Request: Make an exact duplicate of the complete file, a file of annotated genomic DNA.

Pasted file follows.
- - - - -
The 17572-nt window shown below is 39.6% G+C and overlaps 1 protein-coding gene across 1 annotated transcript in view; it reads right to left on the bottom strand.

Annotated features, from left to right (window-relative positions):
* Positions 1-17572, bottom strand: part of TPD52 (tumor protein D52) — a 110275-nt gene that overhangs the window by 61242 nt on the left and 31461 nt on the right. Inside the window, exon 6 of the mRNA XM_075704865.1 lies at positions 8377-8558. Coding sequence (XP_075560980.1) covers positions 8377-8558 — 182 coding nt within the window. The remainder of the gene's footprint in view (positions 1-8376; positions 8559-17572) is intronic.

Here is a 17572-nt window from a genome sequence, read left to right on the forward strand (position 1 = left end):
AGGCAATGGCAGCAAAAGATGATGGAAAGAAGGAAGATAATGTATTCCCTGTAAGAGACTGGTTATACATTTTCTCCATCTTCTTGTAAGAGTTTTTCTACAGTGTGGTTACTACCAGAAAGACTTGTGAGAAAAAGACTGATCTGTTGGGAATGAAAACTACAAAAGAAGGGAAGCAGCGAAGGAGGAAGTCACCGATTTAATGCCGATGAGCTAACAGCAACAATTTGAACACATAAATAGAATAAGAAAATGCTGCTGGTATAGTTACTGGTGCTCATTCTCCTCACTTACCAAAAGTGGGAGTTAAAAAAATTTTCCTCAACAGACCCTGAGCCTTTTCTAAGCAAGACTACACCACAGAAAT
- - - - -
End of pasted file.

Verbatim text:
The 17572-nt window shown below is 39.6% G+C and overlaps 1 protein-coding gene across 1 annotated transcript in view; it reads right to left on the bottom strand.

Annotated features, from left to right (window-relative positions):
* Positions 1-17572, bottom strand: part of TPD52 (tumor protein D52) — a 110275-nt gene that overhangs the window by 61242 nt on the left and 31461 nt on the right. Inside the window, exon 6 of the mRNA XM_075704865.1 lies at positions 8377-8558. Coding sequence (XP_075560980.1) covers positions 8377-8558 — 182 coding nt within the window. The remainder of the gene's footprint in view (positions 1-8376; positions 8559-17572) is intronic.

Here is a 17572-nt window from a genome sequence, read left to right on the forward strand (position 1 = left end):
AGGCAATGGCAGCAAAAGATGATGGAAAGAAGGAAGATAATGTATTCCCTGTAAGAGACTGGTTATACATTTTCTCCATCTTCTTGTAAGAGTTTTTCTACAGTGTGGTTACTACCAGAAAGACTTGTGAGAAAAAGACTGATCTGTTGGGAATGAAAACTACAAAAGAAGGGAAGCAGCGAAGGAGGAAGTCACCGATTTAATGCCGATGAGCTAACAGCAACAATTTGAACACATAAATAGAATAAGAAAATGCTGCTGGTATAGTTACTGGTGCTCATTCTCCTCACTTACCAAAAGTGGGAGTTAAAAAAATTTTCCTCAACAGACCCTGAGCCTTTTCTAAGCAAGACTACACCACAGAAAT